Tia Molly to Close Due to Retirement

Tia Molly, a fixture in the Price Center since 1989, will close its burrito station and grills this summer when its owner and chief of operations, Molly Lee, retires.

The story of Tia Molly does not start with her move to UCSD 12 years ago. Her first restaurant venture, Chung King Loh in Solana Beach, was a great success for Lee in the ’80s. The family-run business had the opportunity to expand to San Diego State University and the San Diego airport at around the same time as it opened in the Price Center, but Lee turned down these opportunities each time they came up.

“”I did not like all the politics [of the airport site], and the students are different over [at SDSU],”” Lee said.

Lee sold the space now occupied by Wok’s Up, changed the name of the restaurant from Chung King Loh to Tia Molly, and moved into its current space because of the business’ rapid growth.

“”We needed more space,”” Lee said. “”So we replaced Taco Bell.””

The interesting blend of flavors, ranging from Peruvian rotisserie chicken to moo-shoo burritos, distinguishes Tia Molly from the franchise and corporate residents on either side of it.

“”I care about the customers,”” Lee said. “”That’s why I serve the vegetarian food. We have a personal knowledge of our people. When I see a certain professor coming, I know he likes mushrooms, so we make him a mushroom burrito. When I see this guy coming, I know he’s allergic to onions and garlic, so we make a special burrito for him.””

Such concern for the well-being of her customers has characterized the Lee’s philosophy throughout her years here. When asked what her marketing strategy was by the 10-person panel that approved new ventures in the Price Center food court, Lee recalled her reply: “”What’s a market[ing] strategy? We just want to offer quality food that the students can afford.””

The quality of the restaurant is usually attributed to Lee, but she is quick to credit her partners “”Uncle”” and Sophia Fong. Uncle Fong takes care of the cooking and Sophia assumes the business role, manning the cash registers, keeping up with cleaning and other duties.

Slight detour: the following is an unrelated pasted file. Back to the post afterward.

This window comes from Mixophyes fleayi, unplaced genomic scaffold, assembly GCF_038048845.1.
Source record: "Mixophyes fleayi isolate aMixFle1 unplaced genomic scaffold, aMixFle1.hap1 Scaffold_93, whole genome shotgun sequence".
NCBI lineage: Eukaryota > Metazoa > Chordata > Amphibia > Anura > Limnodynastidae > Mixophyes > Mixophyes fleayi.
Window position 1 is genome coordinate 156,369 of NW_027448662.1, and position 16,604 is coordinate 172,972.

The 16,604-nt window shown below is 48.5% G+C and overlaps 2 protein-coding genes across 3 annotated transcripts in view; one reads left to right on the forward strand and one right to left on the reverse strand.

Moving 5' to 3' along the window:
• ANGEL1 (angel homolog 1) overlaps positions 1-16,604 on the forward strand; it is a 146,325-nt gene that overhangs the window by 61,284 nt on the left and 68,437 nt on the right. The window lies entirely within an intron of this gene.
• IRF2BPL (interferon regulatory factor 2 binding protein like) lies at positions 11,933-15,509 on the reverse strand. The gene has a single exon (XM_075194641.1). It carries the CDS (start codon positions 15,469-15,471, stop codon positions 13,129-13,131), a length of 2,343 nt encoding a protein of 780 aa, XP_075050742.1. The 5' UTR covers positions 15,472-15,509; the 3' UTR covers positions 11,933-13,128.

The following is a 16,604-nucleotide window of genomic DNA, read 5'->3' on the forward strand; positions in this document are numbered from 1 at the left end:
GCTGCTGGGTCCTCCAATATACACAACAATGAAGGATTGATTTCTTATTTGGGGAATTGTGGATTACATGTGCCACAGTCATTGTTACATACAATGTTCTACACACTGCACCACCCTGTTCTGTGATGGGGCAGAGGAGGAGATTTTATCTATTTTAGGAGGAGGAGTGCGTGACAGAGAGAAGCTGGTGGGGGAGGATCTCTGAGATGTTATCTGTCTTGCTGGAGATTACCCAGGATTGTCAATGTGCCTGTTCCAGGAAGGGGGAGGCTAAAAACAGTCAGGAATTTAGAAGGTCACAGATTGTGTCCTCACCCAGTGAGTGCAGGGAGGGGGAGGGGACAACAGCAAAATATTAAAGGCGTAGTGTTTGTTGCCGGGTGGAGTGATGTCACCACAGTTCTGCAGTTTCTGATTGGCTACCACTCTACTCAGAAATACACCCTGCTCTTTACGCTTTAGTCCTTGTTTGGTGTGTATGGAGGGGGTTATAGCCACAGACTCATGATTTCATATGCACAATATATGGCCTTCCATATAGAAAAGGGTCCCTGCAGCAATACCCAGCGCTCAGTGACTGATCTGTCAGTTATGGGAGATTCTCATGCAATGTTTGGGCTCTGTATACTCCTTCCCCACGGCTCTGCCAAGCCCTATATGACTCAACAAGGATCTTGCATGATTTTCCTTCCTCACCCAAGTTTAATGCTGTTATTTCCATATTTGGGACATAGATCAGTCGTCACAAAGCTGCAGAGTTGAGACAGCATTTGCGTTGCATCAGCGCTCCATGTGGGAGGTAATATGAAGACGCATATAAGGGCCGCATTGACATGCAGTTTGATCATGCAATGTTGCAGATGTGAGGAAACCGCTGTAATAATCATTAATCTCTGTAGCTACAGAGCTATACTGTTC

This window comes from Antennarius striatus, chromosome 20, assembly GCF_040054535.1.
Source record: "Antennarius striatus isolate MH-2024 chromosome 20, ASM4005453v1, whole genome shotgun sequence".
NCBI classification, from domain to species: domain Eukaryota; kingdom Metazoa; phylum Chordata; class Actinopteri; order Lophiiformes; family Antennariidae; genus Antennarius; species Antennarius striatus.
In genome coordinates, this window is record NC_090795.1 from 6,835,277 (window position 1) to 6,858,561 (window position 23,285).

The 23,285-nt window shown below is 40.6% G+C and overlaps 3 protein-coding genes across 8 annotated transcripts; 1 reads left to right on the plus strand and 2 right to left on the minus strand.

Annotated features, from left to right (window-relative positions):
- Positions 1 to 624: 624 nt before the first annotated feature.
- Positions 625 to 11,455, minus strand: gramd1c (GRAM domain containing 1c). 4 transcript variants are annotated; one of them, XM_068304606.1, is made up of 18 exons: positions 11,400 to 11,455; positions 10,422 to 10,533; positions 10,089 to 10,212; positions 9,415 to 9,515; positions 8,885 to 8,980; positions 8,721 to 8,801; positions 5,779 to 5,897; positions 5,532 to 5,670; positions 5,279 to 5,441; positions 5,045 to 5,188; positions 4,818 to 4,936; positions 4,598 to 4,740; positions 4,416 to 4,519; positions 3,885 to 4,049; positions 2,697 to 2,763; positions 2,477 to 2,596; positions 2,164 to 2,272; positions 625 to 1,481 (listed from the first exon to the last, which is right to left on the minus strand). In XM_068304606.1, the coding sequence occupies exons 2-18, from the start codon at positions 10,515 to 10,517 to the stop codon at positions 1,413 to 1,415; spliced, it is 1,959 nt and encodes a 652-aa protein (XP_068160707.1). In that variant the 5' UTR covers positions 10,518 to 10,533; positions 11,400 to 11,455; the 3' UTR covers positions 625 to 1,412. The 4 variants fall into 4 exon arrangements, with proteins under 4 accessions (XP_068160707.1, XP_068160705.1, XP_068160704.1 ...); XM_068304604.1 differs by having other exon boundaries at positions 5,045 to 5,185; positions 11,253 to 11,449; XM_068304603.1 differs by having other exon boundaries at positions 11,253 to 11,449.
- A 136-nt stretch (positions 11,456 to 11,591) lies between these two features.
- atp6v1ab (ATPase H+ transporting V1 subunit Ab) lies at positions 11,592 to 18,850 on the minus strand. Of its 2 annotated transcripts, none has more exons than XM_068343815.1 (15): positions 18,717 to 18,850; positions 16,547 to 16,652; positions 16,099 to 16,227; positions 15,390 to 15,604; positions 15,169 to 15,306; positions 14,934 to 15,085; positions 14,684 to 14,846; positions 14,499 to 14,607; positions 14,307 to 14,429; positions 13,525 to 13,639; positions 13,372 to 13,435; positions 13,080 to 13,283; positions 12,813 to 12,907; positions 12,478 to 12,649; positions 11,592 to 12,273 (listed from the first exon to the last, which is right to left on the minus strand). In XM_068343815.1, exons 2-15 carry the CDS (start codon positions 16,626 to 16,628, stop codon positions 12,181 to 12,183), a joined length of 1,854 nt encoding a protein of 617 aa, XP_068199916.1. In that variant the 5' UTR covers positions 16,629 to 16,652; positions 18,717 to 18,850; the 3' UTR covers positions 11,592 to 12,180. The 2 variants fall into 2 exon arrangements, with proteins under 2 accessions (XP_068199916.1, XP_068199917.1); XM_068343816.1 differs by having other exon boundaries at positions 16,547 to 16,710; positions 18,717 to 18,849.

Molly considers herself the “”fighter,”” ensuring that her employees succeed in life and do not catch any flak from administration.

Though Tia Molly has never been able to pay its employees the highest wages (the founders still work for around $6 per hour), Molly has been able to give big Christmas bonuses and connect students with jobs for the summer.

She expressed gratitude toward the students of the university for making her time here so pleasant.

The question of what she will do with herself after what she calls an “”honorable retirement”” was met only with her ready chuckle.

“”I’ll be a lady of leisure,”” she said. “”I still want to be a local hostess. Students can come walk with me on Del Mar beach. I’ll enjoy my home more.””

Her reasons for retirement are straight-forward as she tells them, but veiled in explicit detail. She is too old, she said, to continue the hard work of running a restaurant.

“”I don’t need the small amount of money Tia Molly’s makes; I have rich kids,”” Lee said with a grin.

There was sadness in her voice as she described leaving.

“”We are not getting shut down, because we are still doing OK,”” she said. “”But the university didn’t support us. They don’t look at what we do for the students.””

The replacement restaurant will be chosen by students later this year. Though most freshmen have offered suggestions like In-N-Out Burger or Baja Fresh, many upperclassmen have captured Tia Molly’s vision for eating at Price Center.

A Marshall senior said, “”I want another independent, family-run restaurant, not fast food and not a corporation.””

For herself, Tia Molly just wants someone who will care about students. Though her investment in the student body of UCSD will not be easily replaced, she hopes that the flavor Tia Molly brought to Price Center dining will linger on the palates of staff and students alike.

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